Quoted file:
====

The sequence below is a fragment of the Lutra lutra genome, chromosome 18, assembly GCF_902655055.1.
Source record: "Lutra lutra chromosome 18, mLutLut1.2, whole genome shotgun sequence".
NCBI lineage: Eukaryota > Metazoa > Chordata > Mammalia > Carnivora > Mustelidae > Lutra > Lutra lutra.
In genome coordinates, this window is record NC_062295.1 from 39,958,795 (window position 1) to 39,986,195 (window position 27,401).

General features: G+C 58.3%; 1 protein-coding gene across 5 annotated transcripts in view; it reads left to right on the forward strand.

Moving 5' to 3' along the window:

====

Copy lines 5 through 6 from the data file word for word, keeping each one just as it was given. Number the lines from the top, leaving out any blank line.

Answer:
General features: G+C 58.3%; 1 protein-coding gene across 5 annotated transcripts in view; it reads left to right on the forward strand.

Moving 5' to 3' along the window: